The decision to close the Chabad Upper East Side was not an easy one for Rabbi Ben Krasnianski, as he told his congregation in an email titled Urgent Update:
“For Jews who kept synagogues open during the worst years of the Stalinist persecution this decision was not taken lightly. With the rampant spreading of the disease, however, we can no longer safeguard the life and health of all our community members especially those who are most vulnerable,” he wrote.
While many of the city’s synagogues have been on high alert since the coronavirus first appeared in New York — now the “epicenter” of the COVID-19 pandemic — the situation became untenable last week.
Krasnianski’s email followed the closure Tuesday of the World Headquarters of Chabad-Lubavitch at 770 Eastern Parkway in Brooklyn for the first time in its 80-year history. The shutdown followed estimates that as much as 80 percent of Crown Heights’ Orthodox community may have been exposed to the novel coronavirus, based on self-reported data collected by a local doctor.
Krasnianski, who spent part of the 1980s in the Soviet Union leading underground seders, calls the current global standstill “a Chernobyl moment,” a crisis that could lead to positive change farther down the line.
Despite the closures, Chabad Upper East Side is continuing its scripture and prayer classes over the internet, using WhatsApp and Zoom.
“People are sitting at home, the offices are closed, this was a perfect opportunity to connect them to study. People are really to looking to connect and to be inspired. You know, you hear all the gloom and doom and you want to hear something with a little silver lining,” Krasnianski told Straus News.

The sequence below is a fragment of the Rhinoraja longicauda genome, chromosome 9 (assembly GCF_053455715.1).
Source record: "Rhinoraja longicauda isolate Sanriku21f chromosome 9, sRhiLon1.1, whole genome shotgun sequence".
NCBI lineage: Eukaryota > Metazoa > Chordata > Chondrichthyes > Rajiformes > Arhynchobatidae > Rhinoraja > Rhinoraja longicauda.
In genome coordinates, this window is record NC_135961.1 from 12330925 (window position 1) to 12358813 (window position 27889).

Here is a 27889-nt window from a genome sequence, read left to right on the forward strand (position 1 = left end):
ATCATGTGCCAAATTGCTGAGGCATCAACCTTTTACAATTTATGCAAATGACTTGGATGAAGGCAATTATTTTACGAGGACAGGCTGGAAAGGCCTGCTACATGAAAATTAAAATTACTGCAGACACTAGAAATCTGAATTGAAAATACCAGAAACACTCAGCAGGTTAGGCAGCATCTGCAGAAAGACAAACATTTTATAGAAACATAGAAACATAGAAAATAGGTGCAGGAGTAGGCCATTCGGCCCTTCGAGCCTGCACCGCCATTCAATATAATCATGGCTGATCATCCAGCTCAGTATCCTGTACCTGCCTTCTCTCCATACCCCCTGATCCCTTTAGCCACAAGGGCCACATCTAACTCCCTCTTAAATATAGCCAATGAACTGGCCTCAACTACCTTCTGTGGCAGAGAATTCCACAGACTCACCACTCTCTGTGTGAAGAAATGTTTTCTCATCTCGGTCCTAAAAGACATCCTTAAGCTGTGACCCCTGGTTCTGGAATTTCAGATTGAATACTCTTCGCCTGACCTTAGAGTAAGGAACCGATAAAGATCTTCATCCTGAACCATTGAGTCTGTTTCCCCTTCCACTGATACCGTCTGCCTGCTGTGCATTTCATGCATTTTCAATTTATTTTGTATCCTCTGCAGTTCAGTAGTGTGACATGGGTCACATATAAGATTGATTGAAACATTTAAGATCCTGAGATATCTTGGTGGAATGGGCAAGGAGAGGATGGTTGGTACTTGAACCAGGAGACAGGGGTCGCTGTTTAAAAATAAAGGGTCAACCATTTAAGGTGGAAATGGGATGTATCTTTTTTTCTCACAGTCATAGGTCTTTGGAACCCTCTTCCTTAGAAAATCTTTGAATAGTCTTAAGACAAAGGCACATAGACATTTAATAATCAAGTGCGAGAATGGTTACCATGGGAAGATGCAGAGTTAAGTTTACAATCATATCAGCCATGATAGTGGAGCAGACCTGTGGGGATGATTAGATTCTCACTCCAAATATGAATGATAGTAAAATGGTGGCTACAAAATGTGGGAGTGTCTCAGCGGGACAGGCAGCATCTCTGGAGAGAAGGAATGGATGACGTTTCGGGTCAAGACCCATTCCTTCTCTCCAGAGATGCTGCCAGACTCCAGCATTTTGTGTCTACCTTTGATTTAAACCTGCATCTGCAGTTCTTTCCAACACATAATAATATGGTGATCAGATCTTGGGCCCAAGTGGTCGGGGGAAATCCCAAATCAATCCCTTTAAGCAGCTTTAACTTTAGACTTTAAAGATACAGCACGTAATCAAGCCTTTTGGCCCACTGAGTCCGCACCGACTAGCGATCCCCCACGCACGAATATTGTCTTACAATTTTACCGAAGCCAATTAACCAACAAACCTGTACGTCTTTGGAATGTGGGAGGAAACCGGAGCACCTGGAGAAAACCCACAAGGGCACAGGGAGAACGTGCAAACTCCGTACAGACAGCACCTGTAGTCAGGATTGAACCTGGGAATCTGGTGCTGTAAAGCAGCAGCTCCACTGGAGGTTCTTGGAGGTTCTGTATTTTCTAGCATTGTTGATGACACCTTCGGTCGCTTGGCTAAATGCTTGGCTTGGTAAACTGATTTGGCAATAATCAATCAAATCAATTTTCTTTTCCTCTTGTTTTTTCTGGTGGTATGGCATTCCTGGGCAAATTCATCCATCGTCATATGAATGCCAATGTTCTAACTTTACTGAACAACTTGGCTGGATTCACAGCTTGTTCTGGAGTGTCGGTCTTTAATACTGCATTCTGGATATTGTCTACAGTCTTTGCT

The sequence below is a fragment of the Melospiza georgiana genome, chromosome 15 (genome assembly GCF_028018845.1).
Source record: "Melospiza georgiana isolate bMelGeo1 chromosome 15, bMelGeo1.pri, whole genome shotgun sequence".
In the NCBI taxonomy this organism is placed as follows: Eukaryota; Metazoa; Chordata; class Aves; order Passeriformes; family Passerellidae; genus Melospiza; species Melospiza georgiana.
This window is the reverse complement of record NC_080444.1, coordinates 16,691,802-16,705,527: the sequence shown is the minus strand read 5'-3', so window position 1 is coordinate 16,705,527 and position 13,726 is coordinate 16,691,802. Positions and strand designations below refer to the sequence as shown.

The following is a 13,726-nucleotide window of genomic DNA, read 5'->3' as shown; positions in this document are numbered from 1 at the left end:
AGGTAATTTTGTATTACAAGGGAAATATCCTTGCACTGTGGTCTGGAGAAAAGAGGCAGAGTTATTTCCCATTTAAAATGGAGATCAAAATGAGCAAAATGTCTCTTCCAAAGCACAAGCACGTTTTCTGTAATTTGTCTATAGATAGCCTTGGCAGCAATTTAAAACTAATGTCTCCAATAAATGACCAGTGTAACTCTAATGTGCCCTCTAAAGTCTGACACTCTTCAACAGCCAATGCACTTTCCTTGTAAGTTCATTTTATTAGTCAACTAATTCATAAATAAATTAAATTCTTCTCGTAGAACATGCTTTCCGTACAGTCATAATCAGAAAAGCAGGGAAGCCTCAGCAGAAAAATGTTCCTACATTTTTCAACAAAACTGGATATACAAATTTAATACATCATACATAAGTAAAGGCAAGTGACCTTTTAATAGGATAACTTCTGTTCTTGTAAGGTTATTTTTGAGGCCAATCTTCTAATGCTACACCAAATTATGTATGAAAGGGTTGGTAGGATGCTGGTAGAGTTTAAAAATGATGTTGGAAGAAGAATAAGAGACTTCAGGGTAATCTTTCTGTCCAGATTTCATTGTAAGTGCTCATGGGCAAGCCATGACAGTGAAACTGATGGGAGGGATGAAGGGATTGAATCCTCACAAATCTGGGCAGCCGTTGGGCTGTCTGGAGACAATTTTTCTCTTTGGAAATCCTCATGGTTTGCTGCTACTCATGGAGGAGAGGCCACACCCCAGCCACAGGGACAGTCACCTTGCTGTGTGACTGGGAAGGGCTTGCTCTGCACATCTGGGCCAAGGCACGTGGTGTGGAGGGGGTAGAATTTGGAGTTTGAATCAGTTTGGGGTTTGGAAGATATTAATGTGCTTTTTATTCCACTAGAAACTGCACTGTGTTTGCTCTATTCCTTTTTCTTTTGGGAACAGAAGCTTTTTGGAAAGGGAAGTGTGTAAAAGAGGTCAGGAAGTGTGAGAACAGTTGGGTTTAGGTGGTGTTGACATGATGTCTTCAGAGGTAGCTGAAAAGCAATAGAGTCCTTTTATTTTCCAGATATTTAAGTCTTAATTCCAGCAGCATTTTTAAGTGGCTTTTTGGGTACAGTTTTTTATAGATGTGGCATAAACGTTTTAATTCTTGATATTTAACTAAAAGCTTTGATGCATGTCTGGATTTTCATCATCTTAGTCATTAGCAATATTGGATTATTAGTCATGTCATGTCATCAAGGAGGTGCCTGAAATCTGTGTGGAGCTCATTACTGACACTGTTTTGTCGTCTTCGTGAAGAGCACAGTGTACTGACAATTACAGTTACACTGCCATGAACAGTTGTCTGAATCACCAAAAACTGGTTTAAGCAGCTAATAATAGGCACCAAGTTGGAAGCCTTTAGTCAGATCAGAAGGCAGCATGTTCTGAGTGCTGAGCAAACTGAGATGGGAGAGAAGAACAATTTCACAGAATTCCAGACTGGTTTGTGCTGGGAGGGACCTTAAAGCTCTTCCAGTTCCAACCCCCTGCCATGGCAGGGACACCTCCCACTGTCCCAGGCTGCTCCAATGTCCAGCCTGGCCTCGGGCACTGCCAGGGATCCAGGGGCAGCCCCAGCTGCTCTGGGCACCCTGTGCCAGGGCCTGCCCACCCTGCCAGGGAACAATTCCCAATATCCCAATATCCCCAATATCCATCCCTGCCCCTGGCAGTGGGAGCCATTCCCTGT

Disappointment briefly creeps into his voice when he mentions Passover. With the synagogue set to remained closed into April, Chabad UES will forego its popular Pesach Seder. The rabbi brightens, however, as he draws a historic parallel.
“The last night before they left Egypt, every Jew was quarantined. They were told to stay indoors at home: ‘Stay with your family. Enjoy the paschal. Have a Seder with your family.’ It's really about the family, which is really the nucleus of society.”
By refocusing during this time apart from the daily grind of work and consumerism, Krasnianski hopes that more Jews will look inward and connect with their drive to create positive change.
“Maimonides quoting the Talmud teaches us that we're always obligated to view ourselves and the whole world being an equal scale, and all it takes is one good deed. That's all, one good deed—not only an action, even speech or even a positive attitude—to tip the scales and bring redemption and transform human consciousness for the whole world,” the rabbi explained.
“I really believe it,” he said later. “It may seem invisible, right? But this invisible microbe nobody could see and one person turned the whole world upside down.”